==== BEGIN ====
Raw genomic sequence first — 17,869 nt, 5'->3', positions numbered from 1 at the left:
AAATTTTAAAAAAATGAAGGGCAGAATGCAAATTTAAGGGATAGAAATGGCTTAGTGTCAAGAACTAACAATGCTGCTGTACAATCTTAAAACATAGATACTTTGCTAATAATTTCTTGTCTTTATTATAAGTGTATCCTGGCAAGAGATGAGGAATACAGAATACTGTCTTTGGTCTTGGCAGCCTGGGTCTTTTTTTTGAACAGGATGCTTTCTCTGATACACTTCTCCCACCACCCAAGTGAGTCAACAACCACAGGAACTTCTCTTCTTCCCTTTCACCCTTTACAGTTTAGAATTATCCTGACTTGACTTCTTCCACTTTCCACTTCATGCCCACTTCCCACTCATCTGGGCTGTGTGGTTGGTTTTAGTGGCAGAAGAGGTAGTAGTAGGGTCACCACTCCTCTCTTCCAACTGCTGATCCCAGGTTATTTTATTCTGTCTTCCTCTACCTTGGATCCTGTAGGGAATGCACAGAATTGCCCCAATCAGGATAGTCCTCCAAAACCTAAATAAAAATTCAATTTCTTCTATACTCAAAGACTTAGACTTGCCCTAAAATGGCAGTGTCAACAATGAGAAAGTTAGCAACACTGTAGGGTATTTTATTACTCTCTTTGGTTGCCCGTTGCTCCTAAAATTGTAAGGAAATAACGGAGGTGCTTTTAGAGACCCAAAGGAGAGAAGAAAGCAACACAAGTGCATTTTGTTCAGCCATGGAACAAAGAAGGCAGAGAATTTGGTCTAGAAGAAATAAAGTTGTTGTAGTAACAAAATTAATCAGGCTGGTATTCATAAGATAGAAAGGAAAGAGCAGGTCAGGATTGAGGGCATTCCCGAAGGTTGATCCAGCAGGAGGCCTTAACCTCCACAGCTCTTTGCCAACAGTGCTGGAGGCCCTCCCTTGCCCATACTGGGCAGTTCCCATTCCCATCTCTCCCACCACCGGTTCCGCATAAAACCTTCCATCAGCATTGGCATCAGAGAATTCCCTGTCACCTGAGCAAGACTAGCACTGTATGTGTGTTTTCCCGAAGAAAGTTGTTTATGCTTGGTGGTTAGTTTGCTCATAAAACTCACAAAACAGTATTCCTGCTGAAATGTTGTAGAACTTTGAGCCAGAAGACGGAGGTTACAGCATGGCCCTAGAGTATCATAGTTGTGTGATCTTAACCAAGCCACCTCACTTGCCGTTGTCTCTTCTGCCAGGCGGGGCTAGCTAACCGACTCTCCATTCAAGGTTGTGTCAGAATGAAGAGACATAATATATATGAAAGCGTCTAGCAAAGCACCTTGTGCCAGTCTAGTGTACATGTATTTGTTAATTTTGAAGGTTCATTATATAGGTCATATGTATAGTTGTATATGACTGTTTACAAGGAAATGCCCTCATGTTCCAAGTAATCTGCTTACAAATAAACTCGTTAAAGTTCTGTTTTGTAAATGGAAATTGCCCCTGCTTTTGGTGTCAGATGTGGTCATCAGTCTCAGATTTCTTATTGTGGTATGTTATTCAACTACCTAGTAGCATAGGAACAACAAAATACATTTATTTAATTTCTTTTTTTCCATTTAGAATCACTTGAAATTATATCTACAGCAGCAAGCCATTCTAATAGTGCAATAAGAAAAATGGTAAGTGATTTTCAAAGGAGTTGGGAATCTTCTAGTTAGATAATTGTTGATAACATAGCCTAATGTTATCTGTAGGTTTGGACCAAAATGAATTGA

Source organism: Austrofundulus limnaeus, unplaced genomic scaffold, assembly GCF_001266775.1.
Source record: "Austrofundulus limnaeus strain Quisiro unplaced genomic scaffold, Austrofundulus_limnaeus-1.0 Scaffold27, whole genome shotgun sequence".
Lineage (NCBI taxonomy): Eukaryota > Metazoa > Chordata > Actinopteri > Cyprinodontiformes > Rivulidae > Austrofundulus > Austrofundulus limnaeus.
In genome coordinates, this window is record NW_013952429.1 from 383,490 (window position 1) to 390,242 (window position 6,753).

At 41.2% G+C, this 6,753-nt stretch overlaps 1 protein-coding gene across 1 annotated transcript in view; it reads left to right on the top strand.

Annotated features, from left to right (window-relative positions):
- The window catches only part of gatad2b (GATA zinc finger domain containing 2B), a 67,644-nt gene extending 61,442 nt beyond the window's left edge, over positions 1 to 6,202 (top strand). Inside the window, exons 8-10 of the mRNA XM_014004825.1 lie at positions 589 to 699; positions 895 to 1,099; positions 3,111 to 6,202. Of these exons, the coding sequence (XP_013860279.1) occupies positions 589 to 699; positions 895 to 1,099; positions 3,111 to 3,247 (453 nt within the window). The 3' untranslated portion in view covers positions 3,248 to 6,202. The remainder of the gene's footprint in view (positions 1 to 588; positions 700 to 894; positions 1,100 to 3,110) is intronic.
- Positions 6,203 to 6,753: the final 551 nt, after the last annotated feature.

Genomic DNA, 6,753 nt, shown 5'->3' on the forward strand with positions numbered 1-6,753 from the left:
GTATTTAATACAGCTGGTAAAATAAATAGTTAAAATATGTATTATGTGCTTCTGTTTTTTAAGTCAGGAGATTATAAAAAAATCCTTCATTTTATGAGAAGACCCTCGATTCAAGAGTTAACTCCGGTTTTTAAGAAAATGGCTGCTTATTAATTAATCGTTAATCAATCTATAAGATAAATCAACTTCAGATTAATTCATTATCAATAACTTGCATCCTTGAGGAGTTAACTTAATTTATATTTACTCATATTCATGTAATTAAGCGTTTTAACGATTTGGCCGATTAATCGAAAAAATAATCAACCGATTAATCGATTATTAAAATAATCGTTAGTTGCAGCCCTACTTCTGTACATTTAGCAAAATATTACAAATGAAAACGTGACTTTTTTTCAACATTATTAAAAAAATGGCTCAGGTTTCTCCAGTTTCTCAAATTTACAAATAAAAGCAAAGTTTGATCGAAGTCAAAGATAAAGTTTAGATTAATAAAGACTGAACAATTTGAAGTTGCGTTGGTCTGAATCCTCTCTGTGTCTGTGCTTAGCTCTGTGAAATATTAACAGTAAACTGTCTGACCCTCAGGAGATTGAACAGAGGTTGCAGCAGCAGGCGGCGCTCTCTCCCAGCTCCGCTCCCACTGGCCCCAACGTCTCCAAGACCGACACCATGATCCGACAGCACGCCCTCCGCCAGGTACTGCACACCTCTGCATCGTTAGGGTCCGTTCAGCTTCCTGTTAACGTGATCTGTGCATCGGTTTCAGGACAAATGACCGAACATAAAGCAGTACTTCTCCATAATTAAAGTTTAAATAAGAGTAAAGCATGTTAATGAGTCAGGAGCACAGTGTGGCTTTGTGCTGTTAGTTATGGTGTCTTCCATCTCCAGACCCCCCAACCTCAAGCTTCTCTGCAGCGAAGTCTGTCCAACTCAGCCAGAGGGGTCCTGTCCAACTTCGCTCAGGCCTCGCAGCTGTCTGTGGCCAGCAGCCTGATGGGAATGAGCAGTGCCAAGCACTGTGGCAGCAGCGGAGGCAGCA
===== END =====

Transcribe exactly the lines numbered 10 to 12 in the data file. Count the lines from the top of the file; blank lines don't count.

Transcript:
- Positions 6,203 to 6,753: the final 551 nt, after the last annotated feature.

Genomic DNA, 6,753 nt, shown 5'->3' on the forward strand with positions numbered 1-6,753 from the left:
GTATTTAATACAGCTGGTAAAATAAATAGTTAAAATATGTATTATGTGCTTCTGTTTTTTAAGTCAGGAGATTATAAAAAAATCCTTCATTTTATGAGAAGACCCTCGATTCAAGAGTTAACTCCGGTTTTTAAGAAAATGGCTGCTTATTAATTAATCGTTAATCAATCTATAAGATAAATCAACTTCAGATTAATTCATTATCAATAACTTGCATCCTTGAGGAGTTAACTTAATTTATATTTACTCATATTCATGTAATTAAGCGTTTTAACGATTTGGCCGATTAATCGAAAAAATAATCAACCGATTAATCGATTATTAAAATAATCGTTAGTTGCAGCCCTACTTCTGTACATTTAGCAAAATATTACAAATGAAAACGTGACTTTTTTTCAACATTATTAAAAAAATGGCTCAGGTTTCTCCAGTTTCTCAAATTTACAAATAAAAGCAAAGTTTGATCGAAGTCAAAGATAAAGTTTAGATTAATAAAGACTGAACAATTTGAAGTTGCGTTGGTCTGAATCCTCTCTGTGTCTGTGCTTAGCTCTGTGAAATATTAACAGTAAACTGTCTGACCCTCAGGAGATTGAACAGAGGTTGCAGCAGCAGGCGGCGCTCTCTCCCAGCTCCGCTCCCACTGGCCCCAACGTCTCCAAGACCGACACCATGATCCGACAGCACGCCCTCCGCCAGGTACTGCACACCTCTGCATCGTTAGGGTCCGTTCAGCTTCCTGTTAACGTGATCTGTGCATCGGTTTCAGGACAAATGACCGAACATAAAGCAGTACTTCTCCATAATTAAAGTTTAAATAAGAGTAAAGCATGTTAATGAGTCAGGAGCACAGTGTGGCTTTGTGCTGTTAGTTATGGTGTCTTCCATCTCCAGACCCCCCAACCTCAAGCTTCTCTGCAGCGAAGTCTGTCCAACTCAGCCAGAGGGGTCCTGTCCAACTTCGCTCAGGCCTCGCAGCTGTCTGTGGCCAGCAGCCTGATGGGAATGAGCAGTGCCAAGCACTGTGGCAGCAGCGGAGGCAGCA